Thing is, though: by the end of the game, the player should feel like the boss, not the other way around. Let me prove how powerful and skilled I've become; don't chain me to some stupid button-mashing sequence. Give me a true test, in the language you've just spent hours teaching me. And if that test is good enough, I'll come out of it ready to jump right back in to the whole adventure again.


  1. With that title I was fully expecting and hoping for atleast one shout out to Alyssa Milano. Luckily the "In Swahili" made me laugh hard enough to forget the title until it finally made sense in the last paragraph. Fuck you. (gimme a candy bar)

  2. Thank you so much for posting this, John!

    My best gaming buddy and I had the exact same experience as you and your wife. I thoroughly agree with everything you've written, and I feel so much better knowing I'm not the only one whose experience was completely ruined by that miserably executed boss fight.

    I've already decided I'm not playing RE6 ever, and Shinji Mikami and his design team had better not ever try crossing the street in my city, because I fully intend to crush them all beneath my car if I'm ever presented with the chance.

  3. Thanks for reading and commenting, friend, although I'm not sure I had *quite* as virulent a reaction as you. For the record, Infinite Lag does not endorse or condone any attempted assault on videogame designers, vehicle-based or otherwise.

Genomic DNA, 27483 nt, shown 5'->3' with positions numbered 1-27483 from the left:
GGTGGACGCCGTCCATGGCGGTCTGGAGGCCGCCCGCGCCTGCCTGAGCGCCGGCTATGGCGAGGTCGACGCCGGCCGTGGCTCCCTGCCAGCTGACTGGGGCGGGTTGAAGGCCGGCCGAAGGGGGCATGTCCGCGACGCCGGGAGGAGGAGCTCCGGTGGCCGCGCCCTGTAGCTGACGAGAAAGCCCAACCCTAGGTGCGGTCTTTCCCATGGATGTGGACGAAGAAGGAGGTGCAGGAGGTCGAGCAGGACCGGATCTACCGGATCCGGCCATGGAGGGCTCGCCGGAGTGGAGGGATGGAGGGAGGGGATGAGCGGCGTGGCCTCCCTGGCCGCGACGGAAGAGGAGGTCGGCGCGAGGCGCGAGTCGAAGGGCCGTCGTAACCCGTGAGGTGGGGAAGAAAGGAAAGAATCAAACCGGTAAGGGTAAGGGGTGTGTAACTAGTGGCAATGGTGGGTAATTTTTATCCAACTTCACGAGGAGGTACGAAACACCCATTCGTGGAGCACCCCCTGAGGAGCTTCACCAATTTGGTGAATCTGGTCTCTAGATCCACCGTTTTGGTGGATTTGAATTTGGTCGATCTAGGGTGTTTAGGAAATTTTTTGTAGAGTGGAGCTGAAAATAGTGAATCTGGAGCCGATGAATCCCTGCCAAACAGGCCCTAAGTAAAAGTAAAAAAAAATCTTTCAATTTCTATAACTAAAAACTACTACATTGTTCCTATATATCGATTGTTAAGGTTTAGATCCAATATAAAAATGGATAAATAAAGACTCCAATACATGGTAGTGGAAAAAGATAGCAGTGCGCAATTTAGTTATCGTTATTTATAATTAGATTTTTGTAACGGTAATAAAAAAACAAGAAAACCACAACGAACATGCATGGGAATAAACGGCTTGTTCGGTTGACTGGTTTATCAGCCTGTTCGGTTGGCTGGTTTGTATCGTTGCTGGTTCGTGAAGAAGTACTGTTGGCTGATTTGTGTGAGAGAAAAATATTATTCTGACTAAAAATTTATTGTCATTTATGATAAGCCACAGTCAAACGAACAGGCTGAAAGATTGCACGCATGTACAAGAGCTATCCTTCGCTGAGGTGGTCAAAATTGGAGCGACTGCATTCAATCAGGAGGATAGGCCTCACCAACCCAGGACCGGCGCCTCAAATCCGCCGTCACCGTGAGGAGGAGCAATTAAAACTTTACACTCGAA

Boss fights are tricky. On one hand you want to give the player a satisfying, climactic challenge to overcome, a true test of their mastery of the skills they've acquired throughout the game. On the other hand, just like a final test at the end of a semester, it's difficult to effectively and elegantly encapsulate all those discrete bits of knowledge and strategy into one perfect assessment. It's also difficult to integrate them into the flow of gameplay naturally, without practically screaming at the player "this is a boss fight!"

    In this case, I think the thing that disappointed me most was that the over-reliance on QTEs and the 180-degree spin move made the battle a poor test of the skills I'd acquired. Do you remember the earlier sequence where a bunch of monsters are climbing up the walls, and one player has to stand at the base of the wall and pick them off while the other, on the higher level, fends them off close up? That bit felt a lot more challenging, rewarding, and fun to me.